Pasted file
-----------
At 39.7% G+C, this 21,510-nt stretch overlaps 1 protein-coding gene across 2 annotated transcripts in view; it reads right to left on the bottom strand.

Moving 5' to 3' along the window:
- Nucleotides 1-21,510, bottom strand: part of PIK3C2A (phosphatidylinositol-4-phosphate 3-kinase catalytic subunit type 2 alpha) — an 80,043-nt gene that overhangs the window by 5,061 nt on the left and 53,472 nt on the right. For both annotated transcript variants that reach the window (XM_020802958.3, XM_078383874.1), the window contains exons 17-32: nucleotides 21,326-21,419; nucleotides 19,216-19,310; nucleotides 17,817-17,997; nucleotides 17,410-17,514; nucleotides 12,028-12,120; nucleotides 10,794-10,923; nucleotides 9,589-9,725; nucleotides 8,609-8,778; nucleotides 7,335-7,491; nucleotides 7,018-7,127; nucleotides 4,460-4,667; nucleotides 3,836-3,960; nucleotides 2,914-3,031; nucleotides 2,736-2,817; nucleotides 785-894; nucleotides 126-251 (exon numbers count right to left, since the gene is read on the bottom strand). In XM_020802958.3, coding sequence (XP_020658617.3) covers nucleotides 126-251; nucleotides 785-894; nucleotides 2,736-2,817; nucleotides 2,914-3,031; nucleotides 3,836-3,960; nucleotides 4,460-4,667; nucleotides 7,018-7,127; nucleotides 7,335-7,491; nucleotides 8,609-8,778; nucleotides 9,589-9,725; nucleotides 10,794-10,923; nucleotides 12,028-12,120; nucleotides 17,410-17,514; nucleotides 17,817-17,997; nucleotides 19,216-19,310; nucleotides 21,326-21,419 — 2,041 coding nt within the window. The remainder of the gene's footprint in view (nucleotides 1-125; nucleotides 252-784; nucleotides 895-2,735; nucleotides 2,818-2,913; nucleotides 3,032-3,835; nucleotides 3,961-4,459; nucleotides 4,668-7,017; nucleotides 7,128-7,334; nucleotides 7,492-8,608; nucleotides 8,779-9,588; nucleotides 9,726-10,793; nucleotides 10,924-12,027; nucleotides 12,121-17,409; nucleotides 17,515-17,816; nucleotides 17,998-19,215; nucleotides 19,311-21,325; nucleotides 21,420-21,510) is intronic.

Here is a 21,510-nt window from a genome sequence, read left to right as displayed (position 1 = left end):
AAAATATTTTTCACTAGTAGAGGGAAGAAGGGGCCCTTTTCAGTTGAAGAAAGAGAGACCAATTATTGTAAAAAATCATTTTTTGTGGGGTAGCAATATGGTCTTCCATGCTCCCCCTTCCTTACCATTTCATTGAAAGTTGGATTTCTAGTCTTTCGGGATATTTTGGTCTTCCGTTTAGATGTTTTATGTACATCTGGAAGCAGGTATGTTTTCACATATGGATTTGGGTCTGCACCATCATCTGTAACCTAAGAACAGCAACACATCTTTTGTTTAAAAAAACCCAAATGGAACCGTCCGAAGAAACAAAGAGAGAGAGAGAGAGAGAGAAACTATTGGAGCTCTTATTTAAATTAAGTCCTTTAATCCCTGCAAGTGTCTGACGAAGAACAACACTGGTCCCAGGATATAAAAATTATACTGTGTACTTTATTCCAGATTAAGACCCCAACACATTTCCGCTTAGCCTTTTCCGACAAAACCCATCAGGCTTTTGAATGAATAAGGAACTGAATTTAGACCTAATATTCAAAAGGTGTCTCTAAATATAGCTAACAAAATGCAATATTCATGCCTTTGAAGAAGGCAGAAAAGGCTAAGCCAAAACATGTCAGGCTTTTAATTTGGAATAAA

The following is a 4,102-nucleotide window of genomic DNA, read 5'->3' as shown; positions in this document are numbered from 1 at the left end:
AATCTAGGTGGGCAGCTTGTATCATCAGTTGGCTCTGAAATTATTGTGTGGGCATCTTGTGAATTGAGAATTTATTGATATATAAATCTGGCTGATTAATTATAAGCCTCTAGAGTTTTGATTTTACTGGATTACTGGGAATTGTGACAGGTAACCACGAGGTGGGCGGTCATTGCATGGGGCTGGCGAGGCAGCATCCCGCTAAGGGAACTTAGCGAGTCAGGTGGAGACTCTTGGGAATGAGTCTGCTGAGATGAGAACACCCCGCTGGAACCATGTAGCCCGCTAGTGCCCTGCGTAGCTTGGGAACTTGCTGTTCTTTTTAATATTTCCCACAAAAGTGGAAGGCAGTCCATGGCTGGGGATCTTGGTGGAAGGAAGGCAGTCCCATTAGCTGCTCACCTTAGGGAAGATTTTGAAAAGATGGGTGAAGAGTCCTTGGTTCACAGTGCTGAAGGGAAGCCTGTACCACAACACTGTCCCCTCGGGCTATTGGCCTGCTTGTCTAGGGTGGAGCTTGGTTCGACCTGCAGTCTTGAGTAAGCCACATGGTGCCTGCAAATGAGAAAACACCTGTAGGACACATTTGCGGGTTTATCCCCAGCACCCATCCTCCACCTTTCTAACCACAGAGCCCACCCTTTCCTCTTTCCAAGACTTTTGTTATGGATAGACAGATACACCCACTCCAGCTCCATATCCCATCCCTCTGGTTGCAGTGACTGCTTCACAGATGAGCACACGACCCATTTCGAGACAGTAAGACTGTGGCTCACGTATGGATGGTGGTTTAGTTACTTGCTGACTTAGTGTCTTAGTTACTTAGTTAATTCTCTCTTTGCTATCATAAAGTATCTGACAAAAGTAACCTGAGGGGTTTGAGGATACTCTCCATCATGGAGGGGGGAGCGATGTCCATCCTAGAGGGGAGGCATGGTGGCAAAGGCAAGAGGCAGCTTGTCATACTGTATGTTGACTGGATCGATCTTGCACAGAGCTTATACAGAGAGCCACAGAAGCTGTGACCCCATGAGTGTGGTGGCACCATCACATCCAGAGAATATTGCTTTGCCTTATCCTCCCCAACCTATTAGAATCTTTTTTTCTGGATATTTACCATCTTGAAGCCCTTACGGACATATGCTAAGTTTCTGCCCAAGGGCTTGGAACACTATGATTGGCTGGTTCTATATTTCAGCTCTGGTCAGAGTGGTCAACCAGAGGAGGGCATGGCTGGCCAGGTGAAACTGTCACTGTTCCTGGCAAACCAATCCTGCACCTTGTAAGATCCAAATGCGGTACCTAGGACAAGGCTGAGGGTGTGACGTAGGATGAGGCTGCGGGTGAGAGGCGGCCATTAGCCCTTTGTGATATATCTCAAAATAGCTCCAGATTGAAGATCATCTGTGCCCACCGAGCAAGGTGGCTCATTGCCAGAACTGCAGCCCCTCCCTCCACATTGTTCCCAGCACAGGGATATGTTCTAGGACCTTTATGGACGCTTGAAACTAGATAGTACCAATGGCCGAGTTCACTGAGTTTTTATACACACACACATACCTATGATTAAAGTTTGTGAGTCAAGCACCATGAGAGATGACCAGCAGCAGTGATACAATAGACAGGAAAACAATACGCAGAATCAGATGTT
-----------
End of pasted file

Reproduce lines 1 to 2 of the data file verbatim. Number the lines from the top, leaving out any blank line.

At 39.7% G+C, this 21,510-nt stretch overlaps 1 protein-coding gene across 2 annotated transcripts in view; it reads right to left on the bottom strand.

Moving 5' to 3' along the window: